This medicine will not protect you from sexually transmitted diseases--including HIV and AIDS. Using a condom is the only way to protect yourself from these diseases.

What other drugs will affect ethinyl estradiol and etonogestrel (NuvaRing)?

Sometimes it is not safe to use certain medications at the same time. Some drugs can affect your blood levels of other drugs you take, which may increase side effects or make the medications less effective.

Some drugs can make birth control less effective, which may result in pregnancy. Use a barrier form of birth control (a male condom with spermicide, but not a diaphragm or female condom) with the vaginal ring if you also use any of the following medicines:

Keep using the barrier birth control for at least 28 days after your last dose of any of these medicines.

This list is not complete and many other drugs may affect ethinyl estradiol and etonogestrel. This includes prescription and over-the-counter medicines, vitamins, and herbal products. Not all possible drug interactions are listed here.

Where can I get more information (NuvaRing)?

Your pharmacist can provide more information about ethinyl estradiol and etonogestrel.


Remember, keep this and all other medicines out of the reach of children, never share your medicines with others, and use this medication only for the indication prescribed.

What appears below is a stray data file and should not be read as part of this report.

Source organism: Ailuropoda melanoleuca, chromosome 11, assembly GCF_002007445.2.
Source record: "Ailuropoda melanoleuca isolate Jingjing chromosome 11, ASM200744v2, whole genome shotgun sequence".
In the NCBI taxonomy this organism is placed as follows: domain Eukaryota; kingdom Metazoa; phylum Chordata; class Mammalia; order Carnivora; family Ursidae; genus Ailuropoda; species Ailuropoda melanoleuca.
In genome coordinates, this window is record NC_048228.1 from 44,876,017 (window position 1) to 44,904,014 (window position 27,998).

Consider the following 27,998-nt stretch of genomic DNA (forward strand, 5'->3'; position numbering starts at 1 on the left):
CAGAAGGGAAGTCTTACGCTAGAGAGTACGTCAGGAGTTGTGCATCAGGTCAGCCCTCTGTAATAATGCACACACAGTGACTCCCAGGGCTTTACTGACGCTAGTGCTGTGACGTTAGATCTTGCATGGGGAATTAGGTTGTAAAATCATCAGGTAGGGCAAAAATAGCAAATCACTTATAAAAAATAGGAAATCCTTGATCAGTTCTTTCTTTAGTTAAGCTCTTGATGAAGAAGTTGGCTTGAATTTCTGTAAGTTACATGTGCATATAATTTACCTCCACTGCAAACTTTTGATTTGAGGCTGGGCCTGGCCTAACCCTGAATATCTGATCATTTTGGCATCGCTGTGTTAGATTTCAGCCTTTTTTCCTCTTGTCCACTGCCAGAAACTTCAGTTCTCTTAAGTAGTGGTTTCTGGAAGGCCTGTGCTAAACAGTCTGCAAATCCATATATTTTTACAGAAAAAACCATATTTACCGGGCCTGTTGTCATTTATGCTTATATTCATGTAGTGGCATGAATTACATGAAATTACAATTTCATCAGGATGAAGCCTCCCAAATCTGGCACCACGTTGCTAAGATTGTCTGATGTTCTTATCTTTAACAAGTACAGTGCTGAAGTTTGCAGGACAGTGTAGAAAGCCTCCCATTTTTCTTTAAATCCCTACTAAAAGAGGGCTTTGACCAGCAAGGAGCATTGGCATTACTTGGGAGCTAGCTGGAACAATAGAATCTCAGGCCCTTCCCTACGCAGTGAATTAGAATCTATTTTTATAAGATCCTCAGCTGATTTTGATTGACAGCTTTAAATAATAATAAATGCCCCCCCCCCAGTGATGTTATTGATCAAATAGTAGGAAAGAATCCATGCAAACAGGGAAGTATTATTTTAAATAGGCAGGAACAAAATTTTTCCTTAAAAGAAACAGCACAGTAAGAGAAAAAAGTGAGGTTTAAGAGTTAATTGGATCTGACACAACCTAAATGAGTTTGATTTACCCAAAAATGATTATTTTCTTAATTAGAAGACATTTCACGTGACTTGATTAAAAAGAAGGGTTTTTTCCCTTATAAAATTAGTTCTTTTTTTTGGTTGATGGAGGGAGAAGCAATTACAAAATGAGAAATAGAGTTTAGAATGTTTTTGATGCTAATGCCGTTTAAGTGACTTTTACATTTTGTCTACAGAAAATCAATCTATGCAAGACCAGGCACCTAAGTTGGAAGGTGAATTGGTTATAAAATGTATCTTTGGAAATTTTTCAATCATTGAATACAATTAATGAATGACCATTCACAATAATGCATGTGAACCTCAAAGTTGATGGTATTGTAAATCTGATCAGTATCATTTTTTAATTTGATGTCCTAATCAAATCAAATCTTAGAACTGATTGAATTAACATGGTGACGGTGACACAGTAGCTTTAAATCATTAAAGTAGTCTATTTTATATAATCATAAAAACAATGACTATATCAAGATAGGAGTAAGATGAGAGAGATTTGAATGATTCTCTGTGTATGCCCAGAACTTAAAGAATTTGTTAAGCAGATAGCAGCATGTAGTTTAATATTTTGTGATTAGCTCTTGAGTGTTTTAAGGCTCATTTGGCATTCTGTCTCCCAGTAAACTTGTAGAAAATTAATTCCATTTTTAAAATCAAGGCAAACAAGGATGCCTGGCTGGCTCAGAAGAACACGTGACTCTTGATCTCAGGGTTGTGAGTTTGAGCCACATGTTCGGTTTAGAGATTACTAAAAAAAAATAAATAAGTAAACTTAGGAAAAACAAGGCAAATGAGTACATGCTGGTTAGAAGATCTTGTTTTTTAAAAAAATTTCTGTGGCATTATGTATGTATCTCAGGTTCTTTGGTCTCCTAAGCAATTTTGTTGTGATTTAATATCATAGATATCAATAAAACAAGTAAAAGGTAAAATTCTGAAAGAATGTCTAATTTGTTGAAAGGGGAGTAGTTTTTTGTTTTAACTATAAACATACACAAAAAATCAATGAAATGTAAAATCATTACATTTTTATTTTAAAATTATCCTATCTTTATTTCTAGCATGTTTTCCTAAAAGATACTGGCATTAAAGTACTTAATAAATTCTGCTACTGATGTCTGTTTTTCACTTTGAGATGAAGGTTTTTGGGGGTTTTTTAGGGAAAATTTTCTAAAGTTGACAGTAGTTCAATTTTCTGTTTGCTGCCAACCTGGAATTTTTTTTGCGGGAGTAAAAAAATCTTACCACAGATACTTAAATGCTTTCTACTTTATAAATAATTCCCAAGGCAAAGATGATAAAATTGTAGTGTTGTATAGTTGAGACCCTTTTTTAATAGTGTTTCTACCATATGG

Every effort has been made to ensure that the information provided by Cerner Multum, Inc. ('Multum') is accurate, up-to-date, and complete, but no guarantee is made to that effect. Drug information contained herein may be time sensitive. Multum information has been compiled for use by healthcare practitioners and consumers in the United States and therefore Multum does not warrant that uses outside of the United States are appropriate, unless specifically indicated otherwise. Multum's drug information does not endorse drugs, diagnose patients or recommend therapy. Multum's drug information is an informational resource designed to assist licensed healthcare practitioners in caring for their patients and/or to serve consumers viewing this service as a supplement to, and not a substitute for, the expertise, skill, knowledge and judgment of healthcare practitioners. The absence of a warning for a given drug or drug combination in no way should be construed to indicate that the drug or drug combination is safe, effective or appropriate for any given patient. Multum does not assume any responsibility for any aspect of healthcare administered with the aid of information Multum provides. The information contained herein is not intended to cover all possible uses, directions, precautions, warnings, drug interactions, allergic reactions, or adverse effects. If you have questions about the drugs you are taking, check with your doctor, nurse or pharmacist.

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Reviewed on 12/19/2018